Crockpot Cooking Safety Tips
Although I have never had a bad experience with my crockpot (and I'm sure you won't either), there are a few safety measures you need to follow to ensure food safety. Some of them are pretty basic and common sense and you are probably doing them already. But it never hurts to go over them and to just continue to be aware of the importance proper food handling and preparation techniques. Always start clean, a clean cooker, clean utensils, a clean work area. And wash your hands before and during food preparation. Be sure to handle ingredients carefully.
Since slow cookers can take a while to get to temperatures hot enough to kill off bacteria, it is imperative to keep the ingredients constantly refrigerated prior to food preparation. Remember that bacteria multiply on food quickly at room temperature. Therefore perishable foods should remain refrigerated until you need them. Defrost your meats and poultry prior to putting them in your slow cooker. This helps the crockpot achieve proper cooking temperature faster, eliminating the possibility of bacteria growth on your food.
Cutting food into smaller chunks helps to ensure that the food is cooked thoroughly. For example, don't cook large pieces of meat such as a whole chicken in the slow cooker. Doing this increases the opportunity for bacterial growth because it takes a longer time to get to proper cooking temperature. Meats and vegetables can be cut up in advance but make sure you store them separately in covered containers. Keep the lid on. Experts say that removing the lid can add 20 minutes to the cooking time! This is because it takes that long to re-generate the lost heat and steam. Remove it only to stir the food or check for doneness. Since vegetables cook slower than meat, place the vegetables on the bottom. Then add the meat and cover the food with your broth, sauce, or water. If possible, set the slow cooker setting on high for the first hour of cooking to get the food warmed up quickly.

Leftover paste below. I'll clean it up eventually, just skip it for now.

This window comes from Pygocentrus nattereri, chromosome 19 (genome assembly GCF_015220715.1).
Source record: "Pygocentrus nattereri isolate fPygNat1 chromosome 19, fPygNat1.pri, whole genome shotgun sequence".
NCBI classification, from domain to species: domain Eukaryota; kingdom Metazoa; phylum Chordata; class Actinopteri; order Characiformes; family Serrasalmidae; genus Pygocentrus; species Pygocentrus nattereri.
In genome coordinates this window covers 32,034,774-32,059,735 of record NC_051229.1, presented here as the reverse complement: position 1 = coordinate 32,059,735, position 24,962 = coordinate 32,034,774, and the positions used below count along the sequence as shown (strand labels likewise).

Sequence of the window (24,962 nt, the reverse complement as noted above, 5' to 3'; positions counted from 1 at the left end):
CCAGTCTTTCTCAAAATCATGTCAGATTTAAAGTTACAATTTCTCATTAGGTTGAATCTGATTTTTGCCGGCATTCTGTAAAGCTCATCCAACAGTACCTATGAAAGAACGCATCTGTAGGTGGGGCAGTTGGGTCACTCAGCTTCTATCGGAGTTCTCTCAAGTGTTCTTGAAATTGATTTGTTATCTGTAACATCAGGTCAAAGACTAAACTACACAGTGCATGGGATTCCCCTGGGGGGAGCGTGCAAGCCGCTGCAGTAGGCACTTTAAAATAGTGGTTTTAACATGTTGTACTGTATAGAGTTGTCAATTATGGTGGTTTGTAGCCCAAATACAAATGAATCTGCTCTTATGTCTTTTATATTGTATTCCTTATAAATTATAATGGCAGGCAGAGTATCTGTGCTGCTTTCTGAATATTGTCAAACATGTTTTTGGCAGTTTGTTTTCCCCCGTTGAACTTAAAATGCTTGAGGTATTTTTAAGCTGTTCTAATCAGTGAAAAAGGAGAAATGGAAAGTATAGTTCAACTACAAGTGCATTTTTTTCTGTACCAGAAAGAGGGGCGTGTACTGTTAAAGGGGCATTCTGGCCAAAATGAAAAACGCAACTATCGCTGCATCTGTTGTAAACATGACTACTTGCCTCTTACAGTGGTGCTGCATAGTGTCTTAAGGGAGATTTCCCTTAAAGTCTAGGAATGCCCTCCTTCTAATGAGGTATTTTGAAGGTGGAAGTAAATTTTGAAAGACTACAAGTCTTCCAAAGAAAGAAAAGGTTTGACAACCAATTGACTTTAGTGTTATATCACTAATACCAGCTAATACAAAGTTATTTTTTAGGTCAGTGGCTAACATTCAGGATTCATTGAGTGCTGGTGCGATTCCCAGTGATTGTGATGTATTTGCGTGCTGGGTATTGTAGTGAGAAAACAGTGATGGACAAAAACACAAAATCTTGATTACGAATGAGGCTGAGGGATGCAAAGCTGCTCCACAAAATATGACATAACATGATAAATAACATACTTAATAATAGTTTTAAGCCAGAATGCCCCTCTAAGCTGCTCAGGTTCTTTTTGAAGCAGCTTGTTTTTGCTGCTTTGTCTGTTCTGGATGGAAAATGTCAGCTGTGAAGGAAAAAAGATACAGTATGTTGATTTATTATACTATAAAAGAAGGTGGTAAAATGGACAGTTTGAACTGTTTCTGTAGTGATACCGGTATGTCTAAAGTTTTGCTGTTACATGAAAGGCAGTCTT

Then switch it to low for the rest of the day. If it is not possible, the Food Safety and Inspection Service says it is still safe to cook foods on low for the entire time, since the temperatures stay hot enough for long enough to prevent any bacterial growth on the food. If you are away during the entire slow-cooking process and you know that there has been a power outage, don't take any chances. Throw the food out. Although it may look done, it could also be unsafe for consumption. You can know if there was a power outage by the time flashing on your other appliances such as microwave or VCR. If you are home during a power outage, complete the cooking another way -gas stove, etc. A food thermometer can be used to test for 'doneness' on your meat and poultry to make sure they have reached a safe internal temperature: Poultry - 170 deg for chicken breast - 180 deg for chicken thigh Ground Meat- 160 deg Roasts -145 degrees (medium rare) -160 degrees (medium) -170 degrees (well done) Casseroles -165 degrees Stuffing - 165 degrees Soups - 165 degrees And when it comes to leftovers, make sure you refrigerate them within two hours after cooking is finished. Store them in shallow covered containers. It is not recommended that you use a slow cooker to reheat these leftovers.
These tips should give you the added confidence that any food you have prepared is safe and hopefully delicious! Copyright 2006 Tony Buel ZZZZZZ .